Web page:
Similar to any job, ever, it can be hard to have the same excitement about turning up for work after you've been doing the same thing for years and years. I'll never forget a wedding photographer I saw at a family friend's wedding. He looked like he'd been to about a thousand weddings, clock watching, exhausted and done with it all. Done with the chaos, the mother-in laws, he genuinely looked like he was finished. Compare this to someone who is new, (often younger), excited about delivering amazing photos, challenged, stretched, buzzing to be working with new equipment and lenses. It's a totally different vibe. The reason I wanted to include being bored of work is because we can't always blame the audience for switching off, when the creator themselves might have had enough. You have to spice up your job somehow, like anything, it needs to stay exciting for both the audience and the creator otherwise it will slowly die.
Fresh Talent from Other Platforms
Often someone younger, prettier, hungrier is about to have their moment online. Which is why I wanted to include the "will it last?" as part of this discussion. We have seen TikTok stars grow audiences in the millions in less than a year. The D'Amelio sisters have gained over 125 million followers and are set to replace the Kardashians as they embark on a reality tv with their parents. I know that neither the Kardashian's or the D'Amelio's are youtubers, but I think it all ties into the same narrative that we have the new replacing the old. It's not to say the Kardashians haven't and won't continue to make money because they certainly will, but it was bound to happen sometime. The public needed a new aspirational family to obsess over.
We see the same on Youtube, and it all goes back to the lifecycle of a channel or celebrity. It's not to say that someone can't make enough money to last a lifetime, maybe they can, if they invest what they make whilst they have it and get their money working for them.
I am really interested in creators that carry on diversifying and working after their 'moment'. I like this video Jim Chapman posted recently, addressing his hay-day on Youtube and his coming to terms with becoming irrelevant.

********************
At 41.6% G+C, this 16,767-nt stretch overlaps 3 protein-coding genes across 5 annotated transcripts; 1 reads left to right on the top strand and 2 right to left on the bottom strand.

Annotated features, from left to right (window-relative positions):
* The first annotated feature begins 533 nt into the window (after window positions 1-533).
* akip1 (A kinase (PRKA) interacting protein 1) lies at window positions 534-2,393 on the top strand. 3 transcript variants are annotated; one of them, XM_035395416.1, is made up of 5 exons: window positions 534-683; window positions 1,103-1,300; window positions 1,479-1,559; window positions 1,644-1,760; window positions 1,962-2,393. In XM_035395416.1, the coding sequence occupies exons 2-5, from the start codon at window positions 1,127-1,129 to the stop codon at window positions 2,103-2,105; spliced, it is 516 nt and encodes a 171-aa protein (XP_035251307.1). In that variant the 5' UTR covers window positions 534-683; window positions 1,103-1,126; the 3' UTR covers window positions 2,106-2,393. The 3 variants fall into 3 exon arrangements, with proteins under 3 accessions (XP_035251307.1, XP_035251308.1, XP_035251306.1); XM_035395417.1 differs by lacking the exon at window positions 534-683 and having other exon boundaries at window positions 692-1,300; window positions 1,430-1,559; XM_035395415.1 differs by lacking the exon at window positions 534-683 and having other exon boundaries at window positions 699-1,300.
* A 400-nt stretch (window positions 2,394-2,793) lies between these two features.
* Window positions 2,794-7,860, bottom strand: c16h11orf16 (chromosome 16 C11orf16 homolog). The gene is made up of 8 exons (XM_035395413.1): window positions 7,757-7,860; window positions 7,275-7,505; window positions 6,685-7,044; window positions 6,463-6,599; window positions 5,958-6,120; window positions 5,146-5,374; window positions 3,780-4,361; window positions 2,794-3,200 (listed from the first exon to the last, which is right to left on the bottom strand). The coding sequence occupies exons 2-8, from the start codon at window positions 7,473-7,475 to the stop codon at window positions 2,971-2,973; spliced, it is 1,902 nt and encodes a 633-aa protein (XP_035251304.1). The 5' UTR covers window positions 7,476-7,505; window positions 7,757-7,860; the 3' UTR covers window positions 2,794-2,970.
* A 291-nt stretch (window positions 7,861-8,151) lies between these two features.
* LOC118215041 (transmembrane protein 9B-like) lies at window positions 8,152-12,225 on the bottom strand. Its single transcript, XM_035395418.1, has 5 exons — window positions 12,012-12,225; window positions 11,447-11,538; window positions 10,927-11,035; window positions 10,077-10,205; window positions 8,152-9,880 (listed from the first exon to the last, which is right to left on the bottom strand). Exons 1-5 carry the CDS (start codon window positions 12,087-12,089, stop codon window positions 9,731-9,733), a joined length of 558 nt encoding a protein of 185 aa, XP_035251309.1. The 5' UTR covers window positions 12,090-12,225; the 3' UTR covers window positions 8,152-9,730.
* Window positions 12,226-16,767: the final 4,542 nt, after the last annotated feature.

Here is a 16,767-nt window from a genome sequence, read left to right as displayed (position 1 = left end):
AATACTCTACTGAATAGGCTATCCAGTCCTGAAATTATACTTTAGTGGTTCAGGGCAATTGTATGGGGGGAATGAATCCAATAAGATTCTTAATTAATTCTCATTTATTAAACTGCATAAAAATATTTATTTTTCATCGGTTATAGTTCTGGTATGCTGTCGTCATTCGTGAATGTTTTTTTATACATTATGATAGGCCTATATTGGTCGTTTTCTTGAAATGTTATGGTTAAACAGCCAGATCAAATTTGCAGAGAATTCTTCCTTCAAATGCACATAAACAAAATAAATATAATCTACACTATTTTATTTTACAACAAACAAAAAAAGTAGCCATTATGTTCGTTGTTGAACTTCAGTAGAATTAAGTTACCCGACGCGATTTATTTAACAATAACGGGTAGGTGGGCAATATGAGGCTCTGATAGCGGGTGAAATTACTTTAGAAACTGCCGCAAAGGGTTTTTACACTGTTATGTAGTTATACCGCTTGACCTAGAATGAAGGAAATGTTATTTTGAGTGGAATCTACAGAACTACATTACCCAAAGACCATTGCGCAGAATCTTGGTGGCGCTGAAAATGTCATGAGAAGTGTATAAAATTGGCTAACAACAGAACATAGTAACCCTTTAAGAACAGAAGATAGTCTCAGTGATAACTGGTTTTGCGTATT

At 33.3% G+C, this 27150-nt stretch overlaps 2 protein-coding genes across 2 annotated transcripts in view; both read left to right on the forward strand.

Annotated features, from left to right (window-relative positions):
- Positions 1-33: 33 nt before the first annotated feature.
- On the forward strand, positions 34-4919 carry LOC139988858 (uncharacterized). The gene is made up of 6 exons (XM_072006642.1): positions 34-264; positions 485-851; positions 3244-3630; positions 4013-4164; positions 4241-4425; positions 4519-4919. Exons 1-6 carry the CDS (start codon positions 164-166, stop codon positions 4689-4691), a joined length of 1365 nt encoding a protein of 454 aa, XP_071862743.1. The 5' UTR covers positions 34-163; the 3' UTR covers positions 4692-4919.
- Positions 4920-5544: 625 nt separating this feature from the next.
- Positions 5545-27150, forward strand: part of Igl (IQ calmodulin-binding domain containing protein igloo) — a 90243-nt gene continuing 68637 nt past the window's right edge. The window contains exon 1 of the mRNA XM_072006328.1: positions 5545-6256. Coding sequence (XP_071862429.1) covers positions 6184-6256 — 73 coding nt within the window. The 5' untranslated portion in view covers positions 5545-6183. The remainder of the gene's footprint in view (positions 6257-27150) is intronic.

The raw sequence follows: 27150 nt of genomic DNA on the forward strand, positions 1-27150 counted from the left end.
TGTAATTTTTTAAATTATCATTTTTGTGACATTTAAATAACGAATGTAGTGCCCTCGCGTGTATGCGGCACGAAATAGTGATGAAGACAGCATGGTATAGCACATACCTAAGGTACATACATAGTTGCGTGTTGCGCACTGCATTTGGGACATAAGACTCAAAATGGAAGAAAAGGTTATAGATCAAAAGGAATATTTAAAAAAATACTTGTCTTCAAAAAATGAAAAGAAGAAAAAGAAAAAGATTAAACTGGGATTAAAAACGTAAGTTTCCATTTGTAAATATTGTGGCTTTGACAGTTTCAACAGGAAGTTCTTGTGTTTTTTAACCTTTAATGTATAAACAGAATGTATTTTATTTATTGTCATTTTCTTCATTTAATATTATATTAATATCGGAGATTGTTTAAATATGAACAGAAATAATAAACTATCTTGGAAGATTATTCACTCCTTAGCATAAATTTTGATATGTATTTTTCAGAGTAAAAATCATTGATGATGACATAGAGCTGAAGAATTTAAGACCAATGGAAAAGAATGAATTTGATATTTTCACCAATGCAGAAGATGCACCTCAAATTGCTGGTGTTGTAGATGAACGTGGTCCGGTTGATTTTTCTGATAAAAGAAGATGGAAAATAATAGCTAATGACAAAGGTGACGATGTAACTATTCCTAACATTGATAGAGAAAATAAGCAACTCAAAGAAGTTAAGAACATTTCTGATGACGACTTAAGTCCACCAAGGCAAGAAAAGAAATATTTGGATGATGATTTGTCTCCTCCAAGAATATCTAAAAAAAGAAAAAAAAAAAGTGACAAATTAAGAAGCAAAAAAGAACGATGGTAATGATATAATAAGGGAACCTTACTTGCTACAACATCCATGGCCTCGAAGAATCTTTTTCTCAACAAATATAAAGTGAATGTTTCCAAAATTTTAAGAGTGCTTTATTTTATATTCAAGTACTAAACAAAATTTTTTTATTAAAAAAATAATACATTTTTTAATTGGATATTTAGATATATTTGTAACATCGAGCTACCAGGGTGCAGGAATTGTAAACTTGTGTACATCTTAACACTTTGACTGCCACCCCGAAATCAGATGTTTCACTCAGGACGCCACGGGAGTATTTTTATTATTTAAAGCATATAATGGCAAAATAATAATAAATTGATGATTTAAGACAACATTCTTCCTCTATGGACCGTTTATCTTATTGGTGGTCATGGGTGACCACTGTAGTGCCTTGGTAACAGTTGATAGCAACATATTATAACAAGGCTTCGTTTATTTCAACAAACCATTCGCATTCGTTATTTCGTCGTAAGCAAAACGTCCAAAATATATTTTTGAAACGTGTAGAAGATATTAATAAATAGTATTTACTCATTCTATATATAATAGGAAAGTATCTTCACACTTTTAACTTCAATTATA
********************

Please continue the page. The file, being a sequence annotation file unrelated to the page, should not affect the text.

In my opinion, Youtube as a job is slightly less future proof than your ordinary 9-5. However, it can be extremely lucrative if you gain momentum, subscribers and followers and have something of value to offer to people. Youtube can provide you with amazing platform to reach people globally, make money doing what you love and build the life of your dreams. I truly believe that it is extremely powerful, even though the lifecycle effect of every channel I described earlier can sound like doom and gloom. It doesn't have to be.
In the nicest way possible, I don't think many of Gen Z on Youtube worry about their next 10 years on the internet. I see some buying Tesla's and I wonder if they've ever had a minimum wage job or if they'll have to go and get one when they eventually become irrelevant. It sounds harsh and judgemental, since I don't know their financial situation, they could be making some great money moves and investing wisely.
Let me know your thoughts on Youtube and social media as a long lasting job by commenting below or tweeting me @LiaHatz because I'd love to hear your thoughts too.